Hey-o! It's another newsletter from A Way with Words

This past weekend's show was completely new. We tackled the expression "put a snap on the grouch bag," how to pronounce "patronize," and the rise of the German word "uber" in American slang. Listen here:

http://waywordradio.org/grouchbag/

We also talked about "seeding" in sports, "making groceries" in New Orleans, regional food names, and the expression "to who laid the rail." See Grant's dictionary entry for the latter term here:

http://dtww.org/index.php/dictionary/who_laid_the_rail/

We also talked about the expression "drink the Kool-Aid," which comes by way of figurative use from the 1978 mass suicide in Jonestown, Guyana. It doesn't come from Ken Kesey, his Merry Pranksters, or Tom Wolfe, no matter what Wikipedia says. Wolfe's book contains only literal Kool-Aid drinking.

If you're looking for a true picture of how teens use language in instant messaging--instead of the fearmongering OMG!!! coverage you'll usually find in the popular press--we highly recommend an article in the latest issue of the academic journal "American Speech."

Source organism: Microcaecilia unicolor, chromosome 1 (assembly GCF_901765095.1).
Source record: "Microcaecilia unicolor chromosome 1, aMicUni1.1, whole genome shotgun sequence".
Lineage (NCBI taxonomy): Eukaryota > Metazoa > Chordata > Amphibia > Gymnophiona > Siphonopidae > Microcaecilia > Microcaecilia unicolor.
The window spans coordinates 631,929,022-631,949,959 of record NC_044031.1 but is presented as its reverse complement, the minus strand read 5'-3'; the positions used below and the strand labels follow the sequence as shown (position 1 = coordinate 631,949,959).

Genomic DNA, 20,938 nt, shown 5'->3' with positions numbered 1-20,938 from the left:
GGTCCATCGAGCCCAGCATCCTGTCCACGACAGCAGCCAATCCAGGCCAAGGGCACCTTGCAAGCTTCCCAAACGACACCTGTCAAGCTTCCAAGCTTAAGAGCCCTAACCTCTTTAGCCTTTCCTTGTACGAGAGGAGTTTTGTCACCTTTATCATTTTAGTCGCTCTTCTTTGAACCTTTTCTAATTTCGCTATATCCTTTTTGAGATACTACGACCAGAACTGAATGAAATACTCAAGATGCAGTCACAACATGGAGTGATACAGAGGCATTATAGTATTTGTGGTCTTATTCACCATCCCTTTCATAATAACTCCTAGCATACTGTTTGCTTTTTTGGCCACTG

The article is pretty wonky, with charts and jargon and the like, but its based on evidence rather than guesswork. Researchers Sali Tagliamone and Derek Denis of the University of Toronto have concluded that IM habits of teens are fully rooted in, and are undergoing the same transformations as, offline English. They also note, however, that chat language is interesting in that it mixes features of formal and informal speech registers, even within the same line of text.

To read the article, ask for the spring 2008 (volume 83, number 1) issue of American Speech at your library. The article will also soon be available online, for a fee, here:

http://americanspeech.dukejournals.org/

This week we received an advanced copy of Martha Brockenbrough's book, "Things That Make Us [sic]." It's a small tome of light-hearted grousing about common language mistakes, including oodles of real-life examples. If you remember, Martha was the organizer of "National Grammar Day" earlier this year. She's our people! When the book is released this summer, you'll find it here:

http://marthabee.com/

That's all for this week!

Martha Barnette and Grant Barrett

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